China's Politburo Standing Committee And Their Paths To Power [INFOGRAPHIC]

  • China Tien
    Beijing, China. Reuters
  • China power chart 2013 3
    China's seven members of the Politburo Standing Committee, Xi Jinping, Li Keqiang, Zhang Dejiang, Yu Zhengsheng, Liu Yunshan, Wang Qishan and Zhang Gaoli, have all had similar, predictably linear career trajectories, as mapped out here. Reuters
  • China's Top Leaders
    China's new Politburo Standing Committee members, (1st row, l. to r.), Zhang Dejiang, Li Keqiang, Yu Zhengsheng; (2nd row) Xi Jinping; (3rd row, l. to r.) Zhang Gaoli, Wang Qishan, Liu Yunshan meeting with the press at the Great Hall of the People in Beijing, Nov. 15, 2012. Reuters
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China's Political Paths To Power China's seven members of the Politburo Standing Committee, Xi Jinping, Li Keqiang, Zhang Dejiang, Yu Zhengsheng, Liu Yunshan, Wang Qishan and Zhang Gaoli, have all had similar, predictably linear career trajectories, as mapped out here.  IBTimes/ Angelo Young

Western politicians may have ups and downs in their careers, facing various obstacles like campaigning, raising funds, and another concept foreign to Chinese politicians: elections.

China’s top brass, however, deal with a different path to the top, one that may take longer but appears far steadier. The seven men who make up its Communist Party Politburo Standing Committee, an exclusive group that sits at the top of the country's hierarchy, took 38 years, on average, to get there and followed a pretty linear path, as illustrated by the curves in the above graph.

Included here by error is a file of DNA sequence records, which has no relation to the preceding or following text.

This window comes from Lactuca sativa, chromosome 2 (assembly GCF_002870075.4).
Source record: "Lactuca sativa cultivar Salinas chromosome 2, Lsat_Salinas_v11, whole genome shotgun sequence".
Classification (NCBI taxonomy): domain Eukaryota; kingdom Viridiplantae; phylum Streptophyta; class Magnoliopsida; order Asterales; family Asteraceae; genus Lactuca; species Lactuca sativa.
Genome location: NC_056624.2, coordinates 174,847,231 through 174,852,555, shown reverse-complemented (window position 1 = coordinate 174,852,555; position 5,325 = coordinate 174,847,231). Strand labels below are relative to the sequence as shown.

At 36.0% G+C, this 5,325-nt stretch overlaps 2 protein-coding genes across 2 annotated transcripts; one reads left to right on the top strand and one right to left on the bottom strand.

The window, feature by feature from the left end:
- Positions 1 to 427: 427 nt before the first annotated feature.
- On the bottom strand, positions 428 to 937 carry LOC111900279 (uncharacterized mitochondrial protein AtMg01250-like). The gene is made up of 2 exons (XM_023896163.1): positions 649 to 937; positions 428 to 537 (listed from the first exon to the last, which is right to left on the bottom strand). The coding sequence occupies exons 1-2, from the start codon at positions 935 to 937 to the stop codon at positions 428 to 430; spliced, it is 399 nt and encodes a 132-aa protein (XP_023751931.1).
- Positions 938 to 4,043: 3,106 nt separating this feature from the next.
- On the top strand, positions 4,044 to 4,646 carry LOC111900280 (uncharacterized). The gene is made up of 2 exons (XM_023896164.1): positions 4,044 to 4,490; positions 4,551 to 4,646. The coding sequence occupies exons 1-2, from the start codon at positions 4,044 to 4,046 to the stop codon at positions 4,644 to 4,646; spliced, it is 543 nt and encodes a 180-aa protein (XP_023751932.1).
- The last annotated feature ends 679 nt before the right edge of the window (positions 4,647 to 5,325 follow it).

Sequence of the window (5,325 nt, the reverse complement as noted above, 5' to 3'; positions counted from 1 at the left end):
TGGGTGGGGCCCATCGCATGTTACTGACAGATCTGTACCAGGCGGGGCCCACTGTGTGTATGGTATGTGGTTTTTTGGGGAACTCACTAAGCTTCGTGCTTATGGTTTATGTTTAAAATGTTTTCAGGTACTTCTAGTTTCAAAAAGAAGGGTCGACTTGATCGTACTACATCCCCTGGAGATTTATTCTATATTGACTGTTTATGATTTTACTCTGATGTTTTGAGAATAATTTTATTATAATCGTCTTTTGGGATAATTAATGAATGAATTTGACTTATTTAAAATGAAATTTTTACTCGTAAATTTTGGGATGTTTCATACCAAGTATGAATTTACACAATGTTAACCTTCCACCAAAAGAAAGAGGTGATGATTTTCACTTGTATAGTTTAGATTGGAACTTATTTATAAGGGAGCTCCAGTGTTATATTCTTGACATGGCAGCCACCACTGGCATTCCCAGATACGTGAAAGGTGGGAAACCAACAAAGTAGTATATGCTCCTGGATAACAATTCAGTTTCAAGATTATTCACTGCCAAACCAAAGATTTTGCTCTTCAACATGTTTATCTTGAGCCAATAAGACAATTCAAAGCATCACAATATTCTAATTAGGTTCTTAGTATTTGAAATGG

Contrast that with the political career of U.S presidents Barack Obama (11 years in public office before being elected to the White House); George W. Bush (five years); and Bill Clinton (13 years) -- none of them spent more than one-third of the time in office it takes a Chinese politician to reach the top.  

For the most part, as previously described here, and translated in the above image, climbing the ranks of the Party is pretty formulaic; if you pay your dues at lower level positions and excel, promotion to high office becomes more of a formality. Yet, the seven men at the top still displayed exceptional characteristics. 

China’s current president, Xi Jinping, had the fastest ascent to power, going from the political bottom rung to leading one the world’s second-biggest economy in 28 years -- but his rise, while fast, is pretty steady, as the curve shows.  Xi’s major contribution to creating the Special Economic Zones and economic liberalization is what propelled him to top-level politics. Xi’s military background, serving the minister of Defense early on, also made him a standout nominee for the presidency.

China’s Vice President, Li Keqiang, also experienced a relatively quick rise, but rose much faster early in his career. Li rose from a municipal leadership position, to a provincial level position, to a provincial deputy minister position, in just four years, becoming the youngest provincial governor at the age of 43, when he was appointed to lead Henan. This jump took China’s president twice the time to achieve.  Many attribute Li’s quick rise to power to efforts he made leading an economic development project in Henan, transforming poor areas in the province into profitable, investment-attractive cities.

In addition, most of the standing committee members have held positions in the Chinese Communist Youth League, considered one of the best ways to land on a fast-track in Chinese politics and has a reputation for cultivating top-level caliber leaders. Li Keqiang, Liu Yunshan, Zhang Dejiang and Li Yuanchao were all part of the Youth League at some point in their careers.

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